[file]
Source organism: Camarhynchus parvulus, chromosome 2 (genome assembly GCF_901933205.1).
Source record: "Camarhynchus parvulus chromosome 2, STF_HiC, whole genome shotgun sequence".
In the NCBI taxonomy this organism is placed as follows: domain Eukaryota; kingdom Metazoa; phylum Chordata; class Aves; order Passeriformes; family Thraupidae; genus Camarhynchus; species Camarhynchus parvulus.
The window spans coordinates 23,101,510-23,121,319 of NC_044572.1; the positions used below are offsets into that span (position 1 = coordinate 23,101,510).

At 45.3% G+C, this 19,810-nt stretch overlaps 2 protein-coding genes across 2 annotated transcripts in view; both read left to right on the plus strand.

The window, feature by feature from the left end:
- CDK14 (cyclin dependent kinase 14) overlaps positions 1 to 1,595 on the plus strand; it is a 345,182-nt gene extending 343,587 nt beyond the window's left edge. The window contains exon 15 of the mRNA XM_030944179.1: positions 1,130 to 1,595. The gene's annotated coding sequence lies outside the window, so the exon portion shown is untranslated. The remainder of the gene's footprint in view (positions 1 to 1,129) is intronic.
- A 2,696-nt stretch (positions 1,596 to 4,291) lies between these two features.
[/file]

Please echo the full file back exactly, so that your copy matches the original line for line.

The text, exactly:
Source organism: Camarhynchus parvulus, chromosome 2 (genome assembly GCF_901933205.1).
Source record: "Camarhynchus parvulus chromosome 2, STF_HiC, whole genome shotgun sequence".
In the NCBI taxonomy this organism is placed as follows: domain Eukaryota; kingdom Metazoa; phylum Chordata; class Aves; order Passeriformes; family Thraupidae; genus Camarhynchus; species Camarhynchus parvulus.
The window spans coordinates 23,101,510-23,121,319 of NC_044572.1; the positions used below are offsets into that span (position 1 = coordinate 23,101,510).

At 45.3% G+C, this 19,810-nt stretch overlaps 2 protein-coding genes across 2 annotated transcripts in view; both read left to right on the plus strand.

The window, feature by feature from the left end:
- CDK14 (cyclin dependent kinase 14) overlaps positions 1 to 1,595 on the plus strand; it is a 345,182-nt gene extending 343,587 nt beyond the window's left edge. The window contains exon 15 of the mRNA XM_030944179.1: positions 1,130 to 1,595. The gene's annotated coding sequence lies outside the window, so the exon portion shown is untranslated. The remainder of the gene's footprint in view (positions 1 to 1,129) is intronic.
- A 2,696-nt stretch (positions 1,596 to 4,291) lies between these two features.